This classification includes establishments primarily engaged in renting, buying, selling, managing, and appraising real estate for others.
531210 (Offices of Real Estate Agents and Brokers)
813990 (Other Similar Organizations)
531311 (Residential Property Managers)
531312 (Nonresidential Property Managers)
531320 (Offices of Real Estate Appraisers)
812220 (Cemeteries and Crematories)
531390 (Other Activities Related to Real Estate)
Real estate agents and managers assist people who are purchasing, selling, leasing, financing, and building places to live. The industry also includes agents and managers who work on commercial real estate, including high-rise office buildings, shopping centers, industrial plants, ranches, medical centers, museums, and theaters.
The real estate industry employs hundreds of thousands of full- and part-time workers in the United States, including real estate agents who assist buyers and sellers of property, mortgage brokers who assist with financing, leasing agents who lease residential and commercial real estate, property managers who manage the property of others, appraisers who analyze the fair market value of property, and developers who build new structures. In 2001, there were approximately 2.3 million real estate agents with licenses in the United States.
The overall health of the real estate industry is closely intertwined with swings in the economy. As businesses grow, they generally acquire more real estate to expand their plants and hire more workers. The supply and demand of available homes, office buildings, and other real estate are strongly influenced by the availability of financing for developers who develop land into residential and business properties. Thus, during periods of tight credit and declining economic activity, real estate activity is low. Changes in tax laws and interest rates also have a great impact on the real estate industry.
Real estate is a service business involving a variety of professionals who act in concert to bring about the purchase, sale, financing, leasing, or construction of property. It can involve residential real estate, commercial real estate, industrial property, agricultural land, or vacant lots.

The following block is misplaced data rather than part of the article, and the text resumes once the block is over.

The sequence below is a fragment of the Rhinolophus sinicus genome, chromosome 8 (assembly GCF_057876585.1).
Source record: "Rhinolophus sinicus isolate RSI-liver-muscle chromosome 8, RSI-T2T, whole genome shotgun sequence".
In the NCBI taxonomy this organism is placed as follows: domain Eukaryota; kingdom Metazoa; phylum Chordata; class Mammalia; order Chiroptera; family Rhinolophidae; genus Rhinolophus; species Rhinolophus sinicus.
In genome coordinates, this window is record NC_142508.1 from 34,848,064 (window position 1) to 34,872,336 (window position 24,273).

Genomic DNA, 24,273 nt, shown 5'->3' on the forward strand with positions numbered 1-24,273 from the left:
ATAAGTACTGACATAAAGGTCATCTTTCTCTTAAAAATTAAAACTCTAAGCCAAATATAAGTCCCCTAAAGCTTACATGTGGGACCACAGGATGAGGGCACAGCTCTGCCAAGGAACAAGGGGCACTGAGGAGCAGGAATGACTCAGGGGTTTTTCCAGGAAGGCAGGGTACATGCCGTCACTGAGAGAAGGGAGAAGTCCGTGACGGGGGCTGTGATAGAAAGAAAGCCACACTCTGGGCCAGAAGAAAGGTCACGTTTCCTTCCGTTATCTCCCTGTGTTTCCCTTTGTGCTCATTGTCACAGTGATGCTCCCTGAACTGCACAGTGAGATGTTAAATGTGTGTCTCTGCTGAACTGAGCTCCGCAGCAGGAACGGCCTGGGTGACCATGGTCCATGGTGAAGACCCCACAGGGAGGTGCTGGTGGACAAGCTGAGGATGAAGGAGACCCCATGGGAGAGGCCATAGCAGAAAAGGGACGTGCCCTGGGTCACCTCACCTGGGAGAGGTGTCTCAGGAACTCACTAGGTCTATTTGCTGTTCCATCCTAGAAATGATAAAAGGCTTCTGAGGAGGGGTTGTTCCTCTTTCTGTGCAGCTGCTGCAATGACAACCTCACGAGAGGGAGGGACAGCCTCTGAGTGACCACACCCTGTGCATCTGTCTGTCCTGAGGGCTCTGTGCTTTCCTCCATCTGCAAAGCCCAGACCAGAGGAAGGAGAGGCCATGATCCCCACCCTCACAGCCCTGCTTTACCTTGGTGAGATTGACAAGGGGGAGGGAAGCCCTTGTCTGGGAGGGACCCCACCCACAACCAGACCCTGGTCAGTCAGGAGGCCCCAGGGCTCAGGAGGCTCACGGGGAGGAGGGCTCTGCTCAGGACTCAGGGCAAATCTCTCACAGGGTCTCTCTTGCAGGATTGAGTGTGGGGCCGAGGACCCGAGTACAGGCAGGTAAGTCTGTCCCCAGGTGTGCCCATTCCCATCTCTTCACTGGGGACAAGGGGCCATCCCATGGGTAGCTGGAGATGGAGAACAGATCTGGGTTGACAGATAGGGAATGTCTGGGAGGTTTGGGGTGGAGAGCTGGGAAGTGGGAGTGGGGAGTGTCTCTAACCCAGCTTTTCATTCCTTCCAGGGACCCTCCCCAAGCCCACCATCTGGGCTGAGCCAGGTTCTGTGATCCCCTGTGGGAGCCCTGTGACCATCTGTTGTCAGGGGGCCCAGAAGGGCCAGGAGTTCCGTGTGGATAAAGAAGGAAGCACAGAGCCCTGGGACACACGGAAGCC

Real estate brokers or agents generally earn their income from commissions on the purchase, sale, or leasing of real estate. In most states, a real estate broker holds an advanced license and manages an office of real estate agents. The agents have less experience and work under the supervision of a broker. When the agent earns a commission, it is usually split between the agent and the supervising broker. The term "realtor" is a registered term belonging to the National Association of Realtors, and only brokers and agents who belong to the organization may use the term.
Homeowners usually consult one or more real estate agents when trying to sell a home. The agents discuss with the homeowners the price at which the property might sell, develop their plans for marketing the property, outline the strengths and weaknesses of the property, and determine how the property compares to other homes on the market. The seller then selects one agent to market the property and represent his or her interests when it comes to negotiating a contract of sale. The agent and the seller sign a contract authorizing the agent to act on behalf of the seller and market the property, in exchange for a specified commission upon the sale of the property. If a buyer is not found for the property, the agent does not receive any commission.
Likewise, buyers of residential real estate generally contact one or more agents to scout neighborhoods for homes fitting their requirements in terms of size, price, location, and amenities. The agent then represents the buyer in negotiating a contract and assists in obtaining inspections of the property by experts, such as structural and termite inspectors, and may assist the buyer in obtaining a mortgage loan.
Some real estate agents are relocation specialists and work primarily to assist individuals who are relocating to another geographic area. They must have extensive knowledge of school facilities and other neighborhood attributes in order to properly serve their clients. They are sometimes paid by an employer that is relocating its employees.
Commercial real estate agents work in a similar fashion when the purchase or sale of commercial property is contemplated. This could include nearly any type of property used in a business. Commercial real estate agents' knowledge must include those factors of special concern to businesses, including available housing for employees, school facilities for employees' children, and the availability of an appropriate labor force.
Leasing commercial real estate is another area in which many real estate agents are employed, particularly in major metropolitan regions. The leasing agent's purpose is to keep the building fully occupied while obtaining the highest possible rental rates. This job requires the agent to have a thorough knowledge of the rental rates in the local market and to keep abreast of anything that may affect the market. Local laws affecting real estate development and rent control laws have significant impact on the real estate market, and agents must also be knowledgeable of any changes in such laws.